Samsung focus in blockchain can be seen in the support of dapps, decentralized apps that are based on blockchain technology, as well as the introduction of the Samsung Blockchain Keystore and Knox. Here's few reasons why..
amsung’s latest flagship line, the Galaxy S10 series, is the company’s first product line to include a cryptocurrency wallet, also known as the Samsung Blockchain Wallet App. However, it does not intend to stop at simply that.
Their focus in blockchain can be seen in the support of dapps, decentralized apps that are based on blockchain technology, as well as the introduction of the Samsung Blockchain Keystore.
Launched in March 2019, Samsung’s Blockchain Keystore represents a significant component of the Korean company’s blockchain initiative. It tackles some of the main security issues and concerns when it comes to integrating blockchain with mobile devices.
As a dapp store, it has grown from four applications initially at launch to seventeen within a five-month span.
While this number may pale in comparison to the 2.8 million traditional mobile apps on Google Play, the dapp ecosystem is fairly new, and Samsung is one of the few large companies with the resources to expand such a relatively unexplored territory.
To empower more developers to create dapps and grow the blockchain ecosystem, Samsung has also introduced the Blockchain Keystore SDK, giving them and the dapps that they develop access to the Samsung Blockchain Keystore.
The SDK also allows developers to safely and securely authenticate private keys.
Of course, this is not to say that there aren’t other competitors who have set their sights on this market. Apple released a ‘CryptoKit’ for iOS 13 in June of this year, which seems to hint at the Silicon Valley company’s intent to get a piece of the action.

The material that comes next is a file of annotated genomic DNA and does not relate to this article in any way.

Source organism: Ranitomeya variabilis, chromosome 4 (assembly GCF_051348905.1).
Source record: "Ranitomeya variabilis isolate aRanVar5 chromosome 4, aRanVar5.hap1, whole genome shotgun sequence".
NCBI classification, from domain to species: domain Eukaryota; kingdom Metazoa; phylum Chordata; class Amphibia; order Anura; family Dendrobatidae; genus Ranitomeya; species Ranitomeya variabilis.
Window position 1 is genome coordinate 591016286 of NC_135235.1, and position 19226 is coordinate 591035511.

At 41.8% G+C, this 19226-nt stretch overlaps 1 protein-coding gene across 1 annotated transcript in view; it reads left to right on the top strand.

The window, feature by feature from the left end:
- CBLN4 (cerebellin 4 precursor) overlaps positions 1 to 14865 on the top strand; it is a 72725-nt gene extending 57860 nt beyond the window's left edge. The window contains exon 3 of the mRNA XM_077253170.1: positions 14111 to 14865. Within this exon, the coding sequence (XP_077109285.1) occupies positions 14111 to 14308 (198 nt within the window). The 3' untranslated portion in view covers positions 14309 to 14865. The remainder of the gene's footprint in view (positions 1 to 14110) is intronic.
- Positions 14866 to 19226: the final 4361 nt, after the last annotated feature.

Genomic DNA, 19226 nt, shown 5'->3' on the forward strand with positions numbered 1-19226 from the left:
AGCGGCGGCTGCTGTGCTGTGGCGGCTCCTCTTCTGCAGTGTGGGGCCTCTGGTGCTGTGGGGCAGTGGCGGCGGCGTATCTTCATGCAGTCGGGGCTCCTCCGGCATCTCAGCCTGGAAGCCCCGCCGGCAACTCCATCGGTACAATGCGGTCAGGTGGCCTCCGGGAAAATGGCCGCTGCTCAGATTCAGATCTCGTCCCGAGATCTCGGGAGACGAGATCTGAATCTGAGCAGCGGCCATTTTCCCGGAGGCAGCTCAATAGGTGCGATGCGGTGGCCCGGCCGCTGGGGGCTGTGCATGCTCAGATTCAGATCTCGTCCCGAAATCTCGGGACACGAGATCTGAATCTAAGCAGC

Not long after that, Korean tech giant LG also trademarked the name “ThinQ Wallet”, signalling the same thing.
Looking at Samsung’s history, it’s clear to see that they’re no strangers to building secure infrastructure into their devices, especially on mobile platforms. If you have ever owned a Samsung flagship phone and are the least bit security-conscious, you will have heard of Samsung Knox.
For those who haven’t, Knox is an extra layer of security that Samsung adds onto their top-of the-line Android phones. That extra layer allows you to separate the data for your apps into two separate sets of data that exist on the same device. That way, you can isolate one set of data (for example; confidential, work use) from the other (personal use).
Even if an unauthorized party were to get access to your phone, they would still have an extremely hard time accessing that second layer that’s protected by Knox.
In fact, it is so secure that it’s used by IT professionals in many enterprise firms, as well as government agencies in over half a dozen countries, including the UK and the US. If it’s good enough for the US Department of Defence, then it’s good enough for your private keys.
Samsung Blockchain Keystore actually does use the same Knox technology to verify that a device’s kernel has not been tampered with, and that the device is running an approved binary. The result is further reassurance that your private information is better protected, so that you can continue using your shiny new Galaxy S10 as a cold wallet with peace of mind.